It has to be managed with different medications, some of which cause their own problems which create personality changes and a lot of things I talk about in the book. But when I met him he was in remission so he fooled me.
When he mentioned that he had something called Crohn’s disease, I said, well, what’s that? I never heard of it. He said it’s just a thing and don’t worry because I’m fine right now. Then shortly before we were getting married, he had his first trip to the ER, and I thought this is not a big deal and nearly a hundred hospitalizations later, here we are.
Christine Gordon, Jane’s yoga teacher in Santa Barbara, on De-stressing for Caregivers
STACEY: Unbelievable! This is something I went through when my dad was dealing with cancer; I wish that I had this book with me. There are so many things people are not going to know about until they get to that point.
JANE: Right. I wanted to tell people if you’re feeling this, it’s normal. I think that we all need to feel that we’re not alone, and so I just wanted to have chapters that said things like crying is not a bad thing in small doses; it’s important to eat a meal; you’re not being self-indulgent if you actually take time away; and go out with a friend and enjoy yourself.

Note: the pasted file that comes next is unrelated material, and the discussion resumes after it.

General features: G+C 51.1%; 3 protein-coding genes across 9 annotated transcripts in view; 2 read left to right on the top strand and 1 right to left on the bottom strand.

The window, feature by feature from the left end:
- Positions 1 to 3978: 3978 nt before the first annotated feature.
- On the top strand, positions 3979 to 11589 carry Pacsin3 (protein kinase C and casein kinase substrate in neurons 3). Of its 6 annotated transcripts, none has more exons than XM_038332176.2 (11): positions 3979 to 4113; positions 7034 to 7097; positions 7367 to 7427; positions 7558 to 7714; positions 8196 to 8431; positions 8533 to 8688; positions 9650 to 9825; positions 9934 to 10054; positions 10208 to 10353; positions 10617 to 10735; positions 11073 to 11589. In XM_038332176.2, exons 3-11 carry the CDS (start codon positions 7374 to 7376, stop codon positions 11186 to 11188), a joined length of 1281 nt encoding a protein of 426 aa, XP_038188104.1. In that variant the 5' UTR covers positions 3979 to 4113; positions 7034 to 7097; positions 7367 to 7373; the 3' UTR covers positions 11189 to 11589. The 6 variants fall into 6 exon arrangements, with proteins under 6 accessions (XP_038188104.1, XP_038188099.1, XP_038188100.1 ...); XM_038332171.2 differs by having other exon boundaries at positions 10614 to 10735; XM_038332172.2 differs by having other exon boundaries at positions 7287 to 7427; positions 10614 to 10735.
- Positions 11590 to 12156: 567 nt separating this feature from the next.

I think we all need to have certain guides to lead us. We don’t have a manual for raising kids or elderly parents or for being a caregiver. So that’s what I wanted this book to do.
“It was a rough year. I suffered the consequences really. A big message to people is don’t neglect your own health.”
STACEY: I think another thing that’s really important—and this is something I told my mom as she was going through it with my dad—is that while you’re caring for someone else, do not neglect yourself. This was something that you didn’t talk about until writing this book. Is this your big coming out?